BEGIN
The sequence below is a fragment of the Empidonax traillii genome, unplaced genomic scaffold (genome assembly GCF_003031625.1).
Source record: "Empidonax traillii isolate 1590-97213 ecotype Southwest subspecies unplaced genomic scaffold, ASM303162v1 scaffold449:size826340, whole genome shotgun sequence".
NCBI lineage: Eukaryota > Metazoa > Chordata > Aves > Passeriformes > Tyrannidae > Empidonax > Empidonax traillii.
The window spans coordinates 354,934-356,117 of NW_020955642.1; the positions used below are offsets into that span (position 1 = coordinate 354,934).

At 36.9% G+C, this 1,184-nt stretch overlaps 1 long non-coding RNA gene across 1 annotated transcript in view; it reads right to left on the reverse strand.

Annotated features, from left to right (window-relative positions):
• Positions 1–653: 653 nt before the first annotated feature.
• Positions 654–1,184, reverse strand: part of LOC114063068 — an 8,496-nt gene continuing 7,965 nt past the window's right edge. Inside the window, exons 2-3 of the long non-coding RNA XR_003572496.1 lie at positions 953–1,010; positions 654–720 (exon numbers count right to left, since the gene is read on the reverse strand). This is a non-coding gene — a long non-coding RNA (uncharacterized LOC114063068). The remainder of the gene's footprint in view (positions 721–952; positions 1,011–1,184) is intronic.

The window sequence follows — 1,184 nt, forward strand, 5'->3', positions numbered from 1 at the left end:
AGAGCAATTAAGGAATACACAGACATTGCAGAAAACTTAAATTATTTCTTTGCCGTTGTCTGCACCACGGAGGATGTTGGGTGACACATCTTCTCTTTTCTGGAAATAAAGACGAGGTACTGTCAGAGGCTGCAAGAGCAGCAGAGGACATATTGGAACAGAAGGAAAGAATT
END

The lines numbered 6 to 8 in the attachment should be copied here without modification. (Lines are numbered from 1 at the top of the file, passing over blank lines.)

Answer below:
Annotated features, from left to right (window-relative positions):
• Positions 1–653: 653 nt before the first annotated feature.
• Positions 654–1,184, reverse strand: part of LOC114063068 — an 8,496-nt gene continuing 7,965 nt past the window's right edge. Inside the window, exons 2-3 of the long non-coding RNA XR_003572496.1 lie at positions 953–1,010; positions 654–720 (exon numbers count right to left, since the gene is read on the reverse strand). This is a non-coding gene — a long non-coding RNA (uncharacterized LOC114063068). The remainder of the gene's footprint in view (positions 721–952; positions 1,011–1,184) is intronic.